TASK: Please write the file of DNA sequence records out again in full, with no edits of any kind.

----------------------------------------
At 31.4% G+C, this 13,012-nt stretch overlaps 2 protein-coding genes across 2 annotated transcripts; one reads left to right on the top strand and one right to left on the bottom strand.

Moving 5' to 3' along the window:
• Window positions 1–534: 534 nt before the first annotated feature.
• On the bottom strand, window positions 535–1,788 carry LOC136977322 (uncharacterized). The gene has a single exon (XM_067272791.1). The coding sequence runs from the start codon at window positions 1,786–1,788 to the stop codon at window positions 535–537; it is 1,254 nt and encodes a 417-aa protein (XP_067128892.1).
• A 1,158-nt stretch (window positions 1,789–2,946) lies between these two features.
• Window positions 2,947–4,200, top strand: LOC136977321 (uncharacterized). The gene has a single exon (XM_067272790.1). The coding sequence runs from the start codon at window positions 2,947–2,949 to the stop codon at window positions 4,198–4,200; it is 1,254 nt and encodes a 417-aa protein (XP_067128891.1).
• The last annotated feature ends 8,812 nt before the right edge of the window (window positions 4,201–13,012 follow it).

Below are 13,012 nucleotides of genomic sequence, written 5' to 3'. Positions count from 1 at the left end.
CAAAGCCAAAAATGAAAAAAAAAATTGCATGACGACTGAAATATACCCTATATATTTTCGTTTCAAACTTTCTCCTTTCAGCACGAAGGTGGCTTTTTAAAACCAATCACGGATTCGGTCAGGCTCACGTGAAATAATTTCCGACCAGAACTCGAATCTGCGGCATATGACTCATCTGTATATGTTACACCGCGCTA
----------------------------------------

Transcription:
At 31.4% G+C, this 13,012-nt stretch overlaps 2 protein-coding genes across 2 annotated transcripts; one reads left to right on the top strand and one right to left on the bottom strand.

Moving 5' to 3' along the window:
• Window positions 1–534: 534 nt before the first annotated feature.
• On the bottom strand, window positions 535–1,788 carry LOC136977322 (uncharacterized). The gene has a single exon (XM_067272791.1). The coding sequence runs from the start codon at window positions 1,786–1,788 to the stop codon at window positions 535–537; it is 1,254 nt and encodes a 417-aa protein (XP_067128892.1).
• A 1,158-nt stretch (window positions 1,789–2,946) lies between these two features.
• Window positions 2,947–4,200, top strand: LOC136977321 (uncharacterized). The gene has a single exon (XM_067272790.1). The coding sequence runs from the start codon at window positions 2,947–2,949 to the stop codon at window positions 4,198–4,200; it is 1,254 nt and encodes a 417-aa protein (XP_067128891.1).
• The last annotated feature ends 8,812 nt before the right edge of the window (window positions 4,201–13,012 follow it).

Below are 13,012 nucleotides of genomic sequence, written 5' to 3'. Positions count from 1 at the left end.
CAAAGCCAAAAATGAAAAAAAAAATTGCATGACGACTGAAATATACCCTATATATTTTCGTTTCAAACTTTCTCCTTTCAGCACGAAGGTGGCTTTTTAAAACCAATCACGGATTCGGTCAGGCTCACGTGAAATAATTTCCGACCAGAACTCGAATCTGCGGCATATGACTCATCTGTATATGTTACACCGCGCTA